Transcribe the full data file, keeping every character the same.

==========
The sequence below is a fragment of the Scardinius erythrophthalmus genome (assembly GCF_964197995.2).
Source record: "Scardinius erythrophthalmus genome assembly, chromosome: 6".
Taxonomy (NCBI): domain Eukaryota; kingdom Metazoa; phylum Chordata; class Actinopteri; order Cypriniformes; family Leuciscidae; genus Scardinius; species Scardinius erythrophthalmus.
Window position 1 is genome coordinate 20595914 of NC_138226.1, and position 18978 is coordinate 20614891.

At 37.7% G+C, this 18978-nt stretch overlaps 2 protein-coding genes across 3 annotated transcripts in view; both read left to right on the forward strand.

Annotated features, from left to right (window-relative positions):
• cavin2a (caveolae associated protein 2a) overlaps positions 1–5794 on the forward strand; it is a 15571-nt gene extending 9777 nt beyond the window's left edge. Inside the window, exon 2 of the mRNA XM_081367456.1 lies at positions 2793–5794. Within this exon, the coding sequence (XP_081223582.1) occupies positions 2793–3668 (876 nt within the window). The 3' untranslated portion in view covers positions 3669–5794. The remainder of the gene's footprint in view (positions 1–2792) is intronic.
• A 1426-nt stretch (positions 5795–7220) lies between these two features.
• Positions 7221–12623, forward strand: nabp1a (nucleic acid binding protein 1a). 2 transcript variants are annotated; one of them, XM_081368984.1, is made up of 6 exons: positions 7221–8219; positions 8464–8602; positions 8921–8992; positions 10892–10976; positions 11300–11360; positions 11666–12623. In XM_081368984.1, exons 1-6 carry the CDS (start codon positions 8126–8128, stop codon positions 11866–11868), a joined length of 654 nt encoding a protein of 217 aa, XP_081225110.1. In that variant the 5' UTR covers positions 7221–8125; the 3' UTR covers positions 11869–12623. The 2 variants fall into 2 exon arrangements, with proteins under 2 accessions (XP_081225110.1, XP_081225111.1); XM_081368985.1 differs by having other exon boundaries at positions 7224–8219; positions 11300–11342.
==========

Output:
The sequence below is a fragment of the Scardinius erythrophthalmus genome (assembly GCF_964197995.2).
Source record: "Scardinius erythrophthalmus genome assembly, chromosome: 6".
Taxonomy (NCBI): domain Eukaryota; kingdom Metazoa; phylum Chordata; class Actinopteri; order Cypriniformes; family Leuciscidae; genus Scardinius; species Scardinius erythrophthalmus.
Window position 1 is genome coordinate 20595914 of NC_138226.1, and position 18978 is coordinate 20614891.

At 37.7% G+C, this 18978-nt stretch overlaps 2 protein-coding genes across 3 annotated transcripts in view; both read left to right on the forward strand.

Annotated features, from left to right (window-relative positions):
• cavin2a (caveolae associated protein 2a) overlaps positions 1–5794 on the forward strand; it is a 15571-nt gene extending 9777 nt beyond the window's left edge. Inside the window, exon 2 of the mRNA XM_081367456.1 lies at positions 2793–5794. Within this exon, the coding sequence (XP_081223582.1) occupies positions 2793–3668 (876 nt within the window). The 3' untranslated portion in view covers positions 3669–5794. The remainder of the gene's footprint in view (positions 1–2792) is intronic.
• A 1426-nt stretch (positions 5795–7220) lies between these two features.
• Positions 7221–12623, forward strand: nabp1a (nucleic acid binding protein 1a). 2 transcript variants are annotated; one of them, XM_081368984.1, is made up of 6 exons: positions 7221–8219; positions 8464–8602; positions 8921–8992; positions 10892–10976; positions 11300–11360; positions 11666–12623. In XM_081368984.1, exons 1-6 carry the CDS (start codon positions 8126–8128, stop codon positions 11866–11868), a joined length of 654 nt encoding a protein of 217 aa, XP_081225110.1. In that variant the 5' UTR covers positions 7221–8125; the 3' UTR covers positions 11869–12623. The 2 variants fall into 2 exon arrangements, with proteins under 2 accessions (XP_081225110.1, XP_081225111.1); XM_081368985.1 differs by having other exon boundaries at positions 7224–8219; positions 11300–11342.